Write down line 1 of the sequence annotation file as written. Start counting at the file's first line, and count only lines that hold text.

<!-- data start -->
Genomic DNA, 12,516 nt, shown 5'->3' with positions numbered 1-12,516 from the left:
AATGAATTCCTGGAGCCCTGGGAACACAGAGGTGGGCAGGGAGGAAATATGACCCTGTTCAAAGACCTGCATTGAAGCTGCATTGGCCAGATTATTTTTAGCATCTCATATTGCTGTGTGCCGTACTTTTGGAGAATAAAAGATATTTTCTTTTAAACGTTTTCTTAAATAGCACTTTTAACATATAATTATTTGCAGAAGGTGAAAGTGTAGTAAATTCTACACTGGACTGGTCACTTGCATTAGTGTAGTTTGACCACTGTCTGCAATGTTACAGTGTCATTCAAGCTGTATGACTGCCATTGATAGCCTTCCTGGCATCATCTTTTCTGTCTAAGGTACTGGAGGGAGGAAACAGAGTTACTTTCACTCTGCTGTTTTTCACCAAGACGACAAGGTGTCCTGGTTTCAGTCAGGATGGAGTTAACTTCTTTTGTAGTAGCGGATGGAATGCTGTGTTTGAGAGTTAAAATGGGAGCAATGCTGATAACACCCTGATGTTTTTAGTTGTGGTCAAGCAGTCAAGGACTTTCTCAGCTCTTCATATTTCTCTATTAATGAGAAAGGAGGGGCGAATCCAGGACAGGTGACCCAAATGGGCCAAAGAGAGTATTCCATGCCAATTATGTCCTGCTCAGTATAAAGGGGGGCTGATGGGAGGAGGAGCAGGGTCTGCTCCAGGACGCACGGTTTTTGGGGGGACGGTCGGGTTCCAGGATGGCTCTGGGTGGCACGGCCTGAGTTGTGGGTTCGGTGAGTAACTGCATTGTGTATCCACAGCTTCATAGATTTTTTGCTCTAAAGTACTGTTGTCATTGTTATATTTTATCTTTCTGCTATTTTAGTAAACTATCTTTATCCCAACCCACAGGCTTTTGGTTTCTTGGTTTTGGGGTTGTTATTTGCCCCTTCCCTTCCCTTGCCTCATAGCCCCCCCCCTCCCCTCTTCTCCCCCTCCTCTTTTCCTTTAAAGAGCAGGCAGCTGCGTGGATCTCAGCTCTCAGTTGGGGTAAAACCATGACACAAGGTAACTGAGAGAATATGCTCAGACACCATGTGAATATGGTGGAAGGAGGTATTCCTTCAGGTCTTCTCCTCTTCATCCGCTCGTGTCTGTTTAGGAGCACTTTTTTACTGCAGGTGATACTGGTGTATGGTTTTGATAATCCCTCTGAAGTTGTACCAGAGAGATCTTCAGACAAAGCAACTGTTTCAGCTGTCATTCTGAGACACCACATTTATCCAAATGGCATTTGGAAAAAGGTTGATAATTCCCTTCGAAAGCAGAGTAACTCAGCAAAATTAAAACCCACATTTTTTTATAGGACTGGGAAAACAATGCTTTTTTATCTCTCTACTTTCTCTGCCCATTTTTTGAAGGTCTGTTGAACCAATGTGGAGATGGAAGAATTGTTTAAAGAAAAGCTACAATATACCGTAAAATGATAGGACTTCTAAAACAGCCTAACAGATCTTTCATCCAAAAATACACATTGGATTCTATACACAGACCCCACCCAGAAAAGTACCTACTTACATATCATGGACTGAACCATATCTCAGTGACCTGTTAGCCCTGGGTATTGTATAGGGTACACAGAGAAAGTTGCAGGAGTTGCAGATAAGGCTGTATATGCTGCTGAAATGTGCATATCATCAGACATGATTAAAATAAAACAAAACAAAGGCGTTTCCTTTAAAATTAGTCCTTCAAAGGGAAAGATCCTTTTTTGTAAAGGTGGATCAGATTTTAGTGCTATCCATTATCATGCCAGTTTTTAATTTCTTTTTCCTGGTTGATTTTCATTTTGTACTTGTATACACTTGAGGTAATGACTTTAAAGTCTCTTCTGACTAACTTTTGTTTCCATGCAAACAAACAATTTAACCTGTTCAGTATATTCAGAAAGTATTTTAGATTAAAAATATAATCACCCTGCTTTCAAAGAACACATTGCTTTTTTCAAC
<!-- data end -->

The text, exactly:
Genomic DNA, 12,516 nt, shown 5'->3' with positions numbered 1-12,516 from the left: